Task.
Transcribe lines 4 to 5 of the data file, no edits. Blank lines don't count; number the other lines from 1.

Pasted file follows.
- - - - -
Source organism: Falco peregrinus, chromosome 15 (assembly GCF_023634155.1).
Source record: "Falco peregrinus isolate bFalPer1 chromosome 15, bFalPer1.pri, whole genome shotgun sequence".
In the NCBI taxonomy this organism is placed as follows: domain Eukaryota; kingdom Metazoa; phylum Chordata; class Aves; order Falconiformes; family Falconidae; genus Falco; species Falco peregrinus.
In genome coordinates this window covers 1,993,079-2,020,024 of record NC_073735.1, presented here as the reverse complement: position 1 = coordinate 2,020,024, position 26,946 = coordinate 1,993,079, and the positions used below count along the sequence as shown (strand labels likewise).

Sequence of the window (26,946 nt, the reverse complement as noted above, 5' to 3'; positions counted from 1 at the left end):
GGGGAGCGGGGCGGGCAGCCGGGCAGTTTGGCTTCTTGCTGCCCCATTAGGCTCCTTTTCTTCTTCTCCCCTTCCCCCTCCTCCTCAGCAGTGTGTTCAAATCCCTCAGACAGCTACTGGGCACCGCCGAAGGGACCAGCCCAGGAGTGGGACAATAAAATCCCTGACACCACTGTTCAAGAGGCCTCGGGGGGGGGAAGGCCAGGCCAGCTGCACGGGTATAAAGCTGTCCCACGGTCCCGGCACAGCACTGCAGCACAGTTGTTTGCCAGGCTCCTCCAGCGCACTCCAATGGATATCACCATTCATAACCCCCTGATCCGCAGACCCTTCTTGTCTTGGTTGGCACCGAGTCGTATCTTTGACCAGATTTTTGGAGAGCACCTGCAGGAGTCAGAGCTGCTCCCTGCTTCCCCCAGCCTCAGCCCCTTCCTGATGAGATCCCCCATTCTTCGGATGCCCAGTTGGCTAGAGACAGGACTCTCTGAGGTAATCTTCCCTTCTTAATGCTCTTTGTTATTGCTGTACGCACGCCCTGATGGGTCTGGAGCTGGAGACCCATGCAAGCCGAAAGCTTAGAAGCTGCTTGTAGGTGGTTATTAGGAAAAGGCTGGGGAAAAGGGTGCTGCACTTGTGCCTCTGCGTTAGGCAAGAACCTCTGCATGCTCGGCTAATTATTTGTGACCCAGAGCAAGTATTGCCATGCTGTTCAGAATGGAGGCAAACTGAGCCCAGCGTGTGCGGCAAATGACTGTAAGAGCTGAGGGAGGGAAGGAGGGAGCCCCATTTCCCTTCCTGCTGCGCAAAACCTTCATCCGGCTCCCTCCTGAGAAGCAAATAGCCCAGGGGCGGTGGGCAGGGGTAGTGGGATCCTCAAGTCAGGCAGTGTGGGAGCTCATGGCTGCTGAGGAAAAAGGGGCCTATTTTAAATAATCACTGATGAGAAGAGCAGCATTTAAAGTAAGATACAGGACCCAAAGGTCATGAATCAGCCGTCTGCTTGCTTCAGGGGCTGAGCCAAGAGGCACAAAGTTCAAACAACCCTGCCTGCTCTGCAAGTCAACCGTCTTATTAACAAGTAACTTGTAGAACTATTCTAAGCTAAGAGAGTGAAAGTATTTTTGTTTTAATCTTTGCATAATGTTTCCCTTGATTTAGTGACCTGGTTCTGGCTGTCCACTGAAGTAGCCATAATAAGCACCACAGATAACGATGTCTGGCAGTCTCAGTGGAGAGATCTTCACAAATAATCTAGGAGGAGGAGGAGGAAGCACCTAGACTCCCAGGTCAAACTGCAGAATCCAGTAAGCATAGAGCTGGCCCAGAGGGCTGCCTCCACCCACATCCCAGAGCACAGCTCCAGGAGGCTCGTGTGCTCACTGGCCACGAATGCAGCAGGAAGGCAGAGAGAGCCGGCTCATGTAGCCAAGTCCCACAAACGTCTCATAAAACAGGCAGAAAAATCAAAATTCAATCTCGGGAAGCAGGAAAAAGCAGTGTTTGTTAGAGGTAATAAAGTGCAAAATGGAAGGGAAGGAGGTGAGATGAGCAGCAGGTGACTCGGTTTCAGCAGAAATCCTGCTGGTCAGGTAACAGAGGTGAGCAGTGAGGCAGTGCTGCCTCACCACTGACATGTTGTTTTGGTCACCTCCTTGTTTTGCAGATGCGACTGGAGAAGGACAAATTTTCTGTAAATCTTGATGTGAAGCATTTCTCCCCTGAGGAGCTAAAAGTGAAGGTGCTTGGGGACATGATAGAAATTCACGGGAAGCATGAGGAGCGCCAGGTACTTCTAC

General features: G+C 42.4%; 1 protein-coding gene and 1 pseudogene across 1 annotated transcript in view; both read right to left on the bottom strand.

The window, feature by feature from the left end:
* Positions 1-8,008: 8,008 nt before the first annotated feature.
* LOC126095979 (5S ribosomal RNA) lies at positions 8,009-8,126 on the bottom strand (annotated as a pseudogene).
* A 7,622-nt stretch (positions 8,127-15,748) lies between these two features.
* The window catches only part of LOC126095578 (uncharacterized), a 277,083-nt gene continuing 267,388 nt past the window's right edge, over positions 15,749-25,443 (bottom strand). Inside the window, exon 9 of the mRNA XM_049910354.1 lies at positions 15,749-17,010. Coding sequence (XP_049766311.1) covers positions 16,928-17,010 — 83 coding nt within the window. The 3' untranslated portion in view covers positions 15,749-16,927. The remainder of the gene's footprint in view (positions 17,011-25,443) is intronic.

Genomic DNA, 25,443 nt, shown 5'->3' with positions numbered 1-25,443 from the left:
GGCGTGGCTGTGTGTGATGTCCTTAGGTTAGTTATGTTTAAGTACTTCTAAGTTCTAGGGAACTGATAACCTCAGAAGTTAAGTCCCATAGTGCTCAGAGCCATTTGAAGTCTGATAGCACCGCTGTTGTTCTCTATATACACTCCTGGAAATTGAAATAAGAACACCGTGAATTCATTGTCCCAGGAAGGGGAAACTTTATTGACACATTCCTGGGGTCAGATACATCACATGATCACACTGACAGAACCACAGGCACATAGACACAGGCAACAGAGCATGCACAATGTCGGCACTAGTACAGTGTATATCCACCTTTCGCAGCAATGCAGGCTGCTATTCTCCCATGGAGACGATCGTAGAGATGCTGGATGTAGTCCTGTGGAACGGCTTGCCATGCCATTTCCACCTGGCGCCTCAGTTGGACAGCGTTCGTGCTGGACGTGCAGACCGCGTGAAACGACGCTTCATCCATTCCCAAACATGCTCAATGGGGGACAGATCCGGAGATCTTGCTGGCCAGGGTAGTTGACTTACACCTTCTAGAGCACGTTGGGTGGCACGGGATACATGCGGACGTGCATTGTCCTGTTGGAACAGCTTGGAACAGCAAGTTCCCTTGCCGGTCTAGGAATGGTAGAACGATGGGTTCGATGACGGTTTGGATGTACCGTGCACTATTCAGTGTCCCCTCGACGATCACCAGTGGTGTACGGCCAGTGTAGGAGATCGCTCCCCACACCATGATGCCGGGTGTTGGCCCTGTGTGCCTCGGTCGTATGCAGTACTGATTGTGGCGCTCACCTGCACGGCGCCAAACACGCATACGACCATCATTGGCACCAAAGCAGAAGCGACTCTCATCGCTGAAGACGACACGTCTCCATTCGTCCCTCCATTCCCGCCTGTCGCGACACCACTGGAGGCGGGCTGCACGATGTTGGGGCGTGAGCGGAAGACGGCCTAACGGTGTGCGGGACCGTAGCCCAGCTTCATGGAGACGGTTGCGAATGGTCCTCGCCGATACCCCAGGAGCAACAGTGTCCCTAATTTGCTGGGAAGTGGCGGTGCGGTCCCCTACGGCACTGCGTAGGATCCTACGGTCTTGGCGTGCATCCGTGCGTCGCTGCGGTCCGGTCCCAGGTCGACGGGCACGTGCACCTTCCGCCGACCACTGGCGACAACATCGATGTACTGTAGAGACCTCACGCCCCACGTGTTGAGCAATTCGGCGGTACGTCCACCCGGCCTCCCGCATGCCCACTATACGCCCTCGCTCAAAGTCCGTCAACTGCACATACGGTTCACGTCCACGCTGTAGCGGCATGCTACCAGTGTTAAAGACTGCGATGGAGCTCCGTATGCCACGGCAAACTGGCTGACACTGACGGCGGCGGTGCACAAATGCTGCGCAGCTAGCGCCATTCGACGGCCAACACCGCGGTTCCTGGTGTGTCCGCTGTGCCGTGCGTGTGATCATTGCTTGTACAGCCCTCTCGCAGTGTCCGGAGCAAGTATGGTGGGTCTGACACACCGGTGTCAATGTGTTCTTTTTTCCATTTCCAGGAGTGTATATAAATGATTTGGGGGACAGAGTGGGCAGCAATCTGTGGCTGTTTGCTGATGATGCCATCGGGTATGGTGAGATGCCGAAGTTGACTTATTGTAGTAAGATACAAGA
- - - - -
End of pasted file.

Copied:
In genome coordinates this window covers 1,993,079-2,020,024 of record NC_073735.1, presented here as the reverse complement: position 1 = coordinate 2,020,024, position 26,946 = coordinate 1,993,079, and the positions used below count along the sequence as shown (strand labels likewise).

Sequence of the window (26,946 nt, the reverse complement as noted above, 5' to 3'; positions counted from 1 at the left end):